NEVADA (KTNV) — The Nevada National Guard will remain on duty for the remainder of 2020 in support of the state’s COVID-19 response.
The extension of the National Guard through Dec. 31 will provide personnel for community-based testing, contact tracing, laboratory and logistical support operations, food distribution, and staff in the state emergency operations center, according to the Nevada governor's office.
President Donald Trump authorized the extension of the National Guard in many states across the nation on Monday. Funding will be split at 25 percent state funds and 75 percent from federal accounts.
The Nevada National Guard will remain under the control of Gov. Steve Sisolak.
“Our Soldiers and Airmen have played a vital role in Nevada's response to COVID-19 and this extension enables us to continue to take aggressive action to maintain testing sites, stage and distribute medical supplies, and position the State to transition to a regional reopening of the economy,” Gov. Sisolak said. “While I am grateful for the extension, the decision to federally fund Guard activities at 75 percent leaves Nevada and other states with an additional cost at a time when Nevada’s budget has been decimated due to COVID-19. As Governor, I will continue to advocate to bring in more federal funds to help Nevada’s ongoing response efforts.”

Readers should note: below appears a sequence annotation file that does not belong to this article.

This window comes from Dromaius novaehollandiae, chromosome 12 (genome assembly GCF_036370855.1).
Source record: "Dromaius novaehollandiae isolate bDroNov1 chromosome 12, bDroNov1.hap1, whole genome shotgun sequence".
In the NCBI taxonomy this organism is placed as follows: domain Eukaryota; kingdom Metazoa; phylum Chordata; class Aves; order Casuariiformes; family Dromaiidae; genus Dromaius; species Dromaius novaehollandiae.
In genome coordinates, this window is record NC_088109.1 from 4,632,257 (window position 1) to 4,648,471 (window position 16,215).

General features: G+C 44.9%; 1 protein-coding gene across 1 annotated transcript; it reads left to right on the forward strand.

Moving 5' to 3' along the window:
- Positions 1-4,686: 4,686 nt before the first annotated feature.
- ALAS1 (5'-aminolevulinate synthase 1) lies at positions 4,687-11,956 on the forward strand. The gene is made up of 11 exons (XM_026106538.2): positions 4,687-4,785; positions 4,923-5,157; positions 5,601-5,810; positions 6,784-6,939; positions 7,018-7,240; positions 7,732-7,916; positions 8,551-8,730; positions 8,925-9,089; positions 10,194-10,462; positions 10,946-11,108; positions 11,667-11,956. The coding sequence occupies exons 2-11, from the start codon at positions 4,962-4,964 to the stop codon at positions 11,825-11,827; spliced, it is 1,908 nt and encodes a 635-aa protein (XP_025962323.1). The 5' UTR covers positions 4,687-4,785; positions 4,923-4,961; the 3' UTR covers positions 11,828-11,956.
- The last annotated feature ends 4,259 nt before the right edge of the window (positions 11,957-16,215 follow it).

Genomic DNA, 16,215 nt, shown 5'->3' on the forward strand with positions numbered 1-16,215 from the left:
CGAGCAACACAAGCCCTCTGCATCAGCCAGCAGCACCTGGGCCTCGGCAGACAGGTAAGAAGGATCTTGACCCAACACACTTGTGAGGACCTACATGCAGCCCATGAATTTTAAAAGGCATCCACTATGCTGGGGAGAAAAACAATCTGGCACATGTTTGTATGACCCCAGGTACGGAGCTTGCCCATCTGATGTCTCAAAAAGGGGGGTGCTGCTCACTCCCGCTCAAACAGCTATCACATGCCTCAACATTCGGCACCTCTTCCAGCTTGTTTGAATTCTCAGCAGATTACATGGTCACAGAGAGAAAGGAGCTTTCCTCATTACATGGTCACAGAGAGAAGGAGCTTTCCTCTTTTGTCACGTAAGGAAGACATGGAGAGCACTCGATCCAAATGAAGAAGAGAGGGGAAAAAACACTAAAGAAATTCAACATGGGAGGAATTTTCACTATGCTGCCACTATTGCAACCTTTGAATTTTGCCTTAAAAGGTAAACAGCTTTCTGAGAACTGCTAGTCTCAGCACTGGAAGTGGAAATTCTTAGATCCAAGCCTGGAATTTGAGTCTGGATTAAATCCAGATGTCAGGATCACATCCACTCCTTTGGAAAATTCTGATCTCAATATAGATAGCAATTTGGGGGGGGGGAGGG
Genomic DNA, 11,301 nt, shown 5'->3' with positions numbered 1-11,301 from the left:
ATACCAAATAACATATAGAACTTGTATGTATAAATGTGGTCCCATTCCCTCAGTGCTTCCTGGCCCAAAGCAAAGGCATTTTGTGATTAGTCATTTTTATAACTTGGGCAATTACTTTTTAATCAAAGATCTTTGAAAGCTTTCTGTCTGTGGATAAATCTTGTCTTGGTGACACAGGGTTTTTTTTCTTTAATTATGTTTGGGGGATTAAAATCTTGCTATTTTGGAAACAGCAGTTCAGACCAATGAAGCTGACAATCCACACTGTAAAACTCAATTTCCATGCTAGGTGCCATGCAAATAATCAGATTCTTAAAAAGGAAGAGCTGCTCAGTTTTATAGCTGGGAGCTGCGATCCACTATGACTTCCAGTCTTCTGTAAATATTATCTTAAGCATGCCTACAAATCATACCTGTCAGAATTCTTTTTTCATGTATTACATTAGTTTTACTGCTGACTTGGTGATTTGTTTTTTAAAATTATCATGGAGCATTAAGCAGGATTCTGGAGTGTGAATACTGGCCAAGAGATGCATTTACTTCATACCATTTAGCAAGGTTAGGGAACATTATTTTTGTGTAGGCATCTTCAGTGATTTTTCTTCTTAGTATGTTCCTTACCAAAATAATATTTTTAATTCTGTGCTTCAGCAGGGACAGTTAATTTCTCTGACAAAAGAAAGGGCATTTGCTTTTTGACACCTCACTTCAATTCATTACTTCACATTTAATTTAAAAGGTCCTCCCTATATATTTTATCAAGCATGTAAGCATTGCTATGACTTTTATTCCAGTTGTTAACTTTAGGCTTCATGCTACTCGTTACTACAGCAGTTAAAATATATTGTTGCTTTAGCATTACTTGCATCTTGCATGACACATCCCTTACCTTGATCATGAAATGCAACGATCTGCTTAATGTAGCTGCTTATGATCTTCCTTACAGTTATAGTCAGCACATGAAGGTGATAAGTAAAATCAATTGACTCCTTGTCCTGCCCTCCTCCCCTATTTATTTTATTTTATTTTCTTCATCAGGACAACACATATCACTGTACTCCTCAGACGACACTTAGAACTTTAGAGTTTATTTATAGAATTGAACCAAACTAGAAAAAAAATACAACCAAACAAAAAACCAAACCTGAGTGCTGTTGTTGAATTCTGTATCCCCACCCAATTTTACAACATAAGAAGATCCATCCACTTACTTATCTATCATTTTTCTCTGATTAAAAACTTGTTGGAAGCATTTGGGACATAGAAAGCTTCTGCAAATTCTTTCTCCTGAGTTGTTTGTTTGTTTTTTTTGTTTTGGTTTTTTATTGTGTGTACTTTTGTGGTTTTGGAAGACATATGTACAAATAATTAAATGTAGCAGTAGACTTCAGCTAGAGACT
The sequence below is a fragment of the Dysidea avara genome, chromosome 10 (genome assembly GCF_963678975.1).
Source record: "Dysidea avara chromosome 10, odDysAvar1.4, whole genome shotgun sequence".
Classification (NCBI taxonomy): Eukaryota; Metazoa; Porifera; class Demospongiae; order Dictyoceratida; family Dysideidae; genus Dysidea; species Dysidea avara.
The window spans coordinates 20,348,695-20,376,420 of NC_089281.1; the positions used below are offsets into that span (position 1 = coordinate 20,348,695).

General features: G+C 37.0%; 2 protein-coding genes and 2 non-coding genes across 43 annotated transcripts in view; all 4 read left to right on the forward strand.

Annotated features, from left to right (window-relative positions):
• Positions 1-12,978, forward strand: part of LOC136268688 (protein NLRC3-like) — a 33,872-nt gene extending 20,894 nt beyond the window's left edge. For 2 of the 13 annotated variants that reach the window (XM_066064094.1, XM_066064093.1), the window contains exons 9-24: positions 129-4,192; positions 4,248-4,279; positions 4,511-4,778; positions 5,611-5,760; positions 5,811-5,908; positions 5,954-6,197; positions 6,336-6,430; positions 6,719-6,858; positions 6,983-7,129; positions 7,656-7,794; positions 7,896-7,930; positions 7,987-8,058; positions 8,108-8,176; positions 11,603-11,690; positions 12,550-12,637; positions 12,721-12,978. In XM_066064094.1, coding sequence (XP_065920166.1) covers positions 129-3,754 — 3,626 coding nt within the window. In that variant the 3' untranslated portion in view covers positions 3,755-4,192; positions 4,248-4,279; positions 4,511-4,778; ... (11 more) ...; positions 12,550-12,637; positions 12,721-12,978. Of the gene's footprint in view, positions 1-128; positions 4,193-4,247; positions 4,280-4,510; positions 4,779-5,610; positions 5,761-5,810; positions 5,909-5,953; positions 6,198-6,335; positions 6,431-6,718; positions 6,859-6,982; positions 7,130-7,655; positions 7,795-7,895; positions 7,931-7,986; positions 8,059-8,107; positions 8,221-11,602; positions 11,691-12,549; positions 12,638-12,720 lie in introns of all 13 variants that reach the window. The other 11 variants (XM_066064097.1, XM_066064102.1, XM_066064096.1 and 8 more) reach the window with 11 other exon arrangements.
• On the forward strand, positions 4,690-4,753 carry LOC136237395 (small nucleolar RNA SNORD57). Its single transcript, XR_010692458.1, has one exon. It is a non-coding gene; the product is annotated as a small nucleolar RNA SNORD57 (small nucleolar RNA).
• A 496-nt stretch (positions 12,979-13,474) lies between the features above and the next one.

The number of on-duty National Guard soldiers in Nevada for the state’s pandemic response was 1,151 on April 24. This was the largest state activation in history, according to the governor's office. The Nevada Guard includes about 4,400 soldiers and airmen.
The National Guard was activated for a COVID-19 response in April with federal funds following the president’s major disaster declaration for the state of Nevada.
Since April, the Nevada National Guard has established four ongoing community-based sample collection sites and staffed 24 mobile sample collection teams around rural Nevada, according to the governor's office. Ten of the mobile teams traveled to Native American communities throughout the state.
Soldiers and airmen also maintained the state’s strategic stockpile and warehouses in Northern and Southern Nevada.